CARAVANNING Queensland has put more than 2000 recreational vehicles under the microscope since introducing its free safety checks more than three years ago. The peak body for the state's caravanning industry, in conjunction with Queensland Transport, saw another hundred or so undergo checks at Maryborough and Bundaberg on the weekend. Chief executive Ron Chapman told Caravanning News: "We are very keen on road safety and have been involved in many initiatives over the years, but this is one of the more popular ones. It is now in its fourth year. Yes, we are interested in sales but that's not everything. We also want buyers to enjoy their RVs properly afterwards and we can do that by making them safe and telling them how to be safe."
Couple escape serious injuries in highway accident
DRAMATIC VIDEO CAPTURES CARAVAN ROLLOVER
By Dennis Amor
POLICE have released a dramatic video showing a caravan and its tow vehicle coming to grief on Queensland's Bruce Highway. The 31-second footage captured the Kingdom caravan and 4WD as they careered out of control after overtaking another vehicle at Gumlu on July 29. Miraculously the 67-year-old South Australian driver and his passenger escaped with minor injuries. Senior Constable Mark Siddall from the Forensic Crash Unit said that considering the footage, it was amazing they both suffered only cuts and bruises. "The driver of any vehicle is legally responsible for being safe when towing a caravan," he said. While not directly referring to the injured couple, he said caravanners should complete a few short towing trips first, gradually increasing the distance travelled before embarking on a long trip. "This allows you to familiarise yourself with your vehicle and caravan and to understand the feel of the weight of the caravan on the back of your vehicle," he said. Click here or on the photo above to view the video Have your say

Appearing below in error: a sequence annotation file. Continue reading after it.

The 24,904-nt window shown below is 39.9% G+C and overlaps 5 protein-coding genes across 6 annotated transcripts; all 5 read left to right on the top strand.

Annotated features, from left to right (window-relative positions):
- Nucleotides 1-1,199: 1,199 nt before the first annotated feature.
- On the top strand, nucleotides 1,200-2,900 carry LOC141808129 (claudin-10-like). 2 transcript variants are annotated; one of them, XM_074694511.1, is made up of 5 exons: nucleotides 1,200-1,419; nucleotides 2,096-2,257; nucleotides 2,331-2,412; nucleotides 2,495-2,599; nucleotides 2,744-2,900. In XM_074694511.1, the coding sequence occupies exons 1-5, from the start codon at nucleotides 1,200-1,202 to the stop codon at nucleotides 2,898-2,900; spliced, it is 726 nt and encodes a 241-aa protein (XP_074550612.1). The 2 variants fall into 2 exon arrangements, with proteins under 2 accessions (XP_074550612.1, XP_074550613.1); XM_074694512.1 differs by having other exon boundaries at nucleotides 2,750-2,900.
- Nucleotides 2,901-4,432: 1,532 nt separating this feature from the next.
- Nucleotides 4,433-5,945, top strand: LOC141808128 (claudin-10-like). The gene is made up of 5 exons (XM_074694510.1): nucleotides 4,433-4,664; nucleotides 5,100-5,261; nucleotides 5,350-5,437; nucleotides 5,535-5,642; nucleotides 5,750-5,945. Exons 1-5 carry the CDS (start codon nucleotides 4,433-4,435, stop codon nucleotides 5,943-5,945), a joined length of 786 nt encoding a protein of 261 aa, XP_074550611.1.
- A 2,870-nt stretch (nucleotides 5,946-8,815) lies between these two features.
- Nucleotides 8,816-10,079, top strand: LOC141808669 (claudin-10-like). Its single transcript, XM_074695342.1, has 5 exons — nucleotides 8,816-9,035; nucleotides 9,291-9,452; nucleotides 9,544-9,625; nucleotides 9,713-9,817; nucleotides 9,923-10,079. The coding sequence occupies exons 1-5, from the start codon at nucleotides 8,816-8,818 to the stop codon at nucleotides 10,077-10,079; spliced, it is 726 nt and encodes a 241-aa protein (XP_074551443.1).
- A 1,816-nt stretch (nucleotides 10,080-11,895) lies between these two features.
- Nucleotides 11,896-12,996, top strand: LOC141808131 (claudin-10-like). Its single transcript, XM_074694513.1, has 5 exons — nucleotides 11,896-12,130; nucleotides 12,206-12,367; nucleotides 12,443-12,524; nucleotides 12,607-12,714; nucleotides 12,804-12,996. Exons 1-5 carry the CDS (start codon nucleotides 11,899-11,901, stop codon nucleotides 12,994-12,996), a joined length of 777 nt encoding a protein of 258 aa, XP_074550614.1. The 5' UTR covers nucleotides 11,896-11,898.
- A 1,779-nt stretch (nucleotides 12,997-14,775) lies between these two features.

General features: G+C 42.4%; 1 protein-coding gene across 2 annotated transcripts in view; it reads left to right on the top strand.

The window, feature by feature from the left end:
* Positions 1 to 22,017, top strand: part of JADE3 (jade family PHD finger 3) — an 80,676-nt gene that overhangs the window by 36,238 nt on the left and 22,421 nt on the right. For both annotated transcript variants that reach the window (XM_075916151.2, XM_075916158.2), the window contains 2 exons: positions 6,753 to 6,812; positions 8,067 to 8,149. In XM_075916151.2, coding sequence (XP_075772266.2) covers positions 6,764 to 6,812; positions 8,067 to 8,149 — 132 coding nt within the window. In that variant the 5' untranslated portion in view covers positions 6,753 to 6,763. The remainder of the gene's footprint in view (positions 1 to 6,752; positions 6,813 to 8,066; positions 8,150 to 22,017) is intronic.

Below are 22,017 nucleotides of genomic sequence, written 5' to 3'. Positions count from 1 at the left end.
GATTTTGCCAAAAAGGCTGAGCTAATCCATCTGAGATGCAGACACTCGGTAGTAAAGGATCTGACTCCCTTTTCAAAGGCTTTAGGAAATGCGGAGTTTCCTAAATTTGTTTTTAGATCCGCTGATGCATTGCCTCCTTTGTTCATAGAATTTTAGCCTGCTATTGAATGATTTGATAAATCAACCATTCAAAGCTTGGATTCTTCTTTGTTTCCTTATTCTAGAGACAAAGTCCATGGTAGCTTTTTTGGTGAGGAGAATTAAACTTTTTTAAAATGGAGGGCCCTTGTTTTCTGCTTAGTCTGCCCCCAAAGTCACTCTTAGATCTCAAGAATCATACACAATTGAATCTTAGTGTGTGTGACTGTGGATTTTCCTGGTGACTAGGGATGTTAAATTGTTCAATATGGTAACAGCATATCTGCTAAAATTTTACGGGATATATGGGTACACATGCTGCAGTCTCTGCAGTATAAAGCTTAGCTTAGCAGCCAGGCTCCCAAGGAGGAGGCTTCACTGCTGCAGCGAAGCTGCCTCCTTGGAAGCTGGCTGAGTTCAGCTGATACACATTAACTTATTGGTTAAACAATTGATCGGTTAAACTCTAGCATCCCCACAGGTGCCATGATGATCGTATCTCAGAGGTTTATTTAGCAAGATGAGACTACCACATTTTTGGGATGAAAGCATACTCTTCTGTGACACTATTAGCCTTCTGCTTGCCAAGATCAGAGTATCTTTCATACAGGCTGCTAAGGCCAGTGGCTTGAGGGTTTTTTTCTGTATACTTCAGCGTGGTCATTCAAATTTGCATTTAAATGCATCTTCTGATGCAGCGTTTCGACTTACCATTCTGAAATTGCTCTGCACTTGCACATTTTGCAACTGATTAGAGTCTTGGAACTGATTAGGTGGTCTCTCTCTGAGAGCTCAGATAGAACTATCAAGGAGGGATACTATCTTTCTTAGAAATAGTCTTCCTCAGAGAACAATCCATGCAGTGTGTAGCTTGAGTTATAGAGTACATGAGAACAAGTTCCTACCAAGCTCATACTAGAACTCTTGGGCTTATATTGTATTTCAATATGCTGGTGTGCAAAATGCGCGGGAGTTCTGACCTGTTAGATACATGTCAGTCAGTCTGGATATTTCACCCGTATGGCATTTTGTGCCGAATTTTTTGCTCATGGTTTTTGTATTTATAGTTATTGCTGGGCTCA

Production to cease at end of month
BAILEY TO STOP BUILDING 'VANS IN AUSTRALIA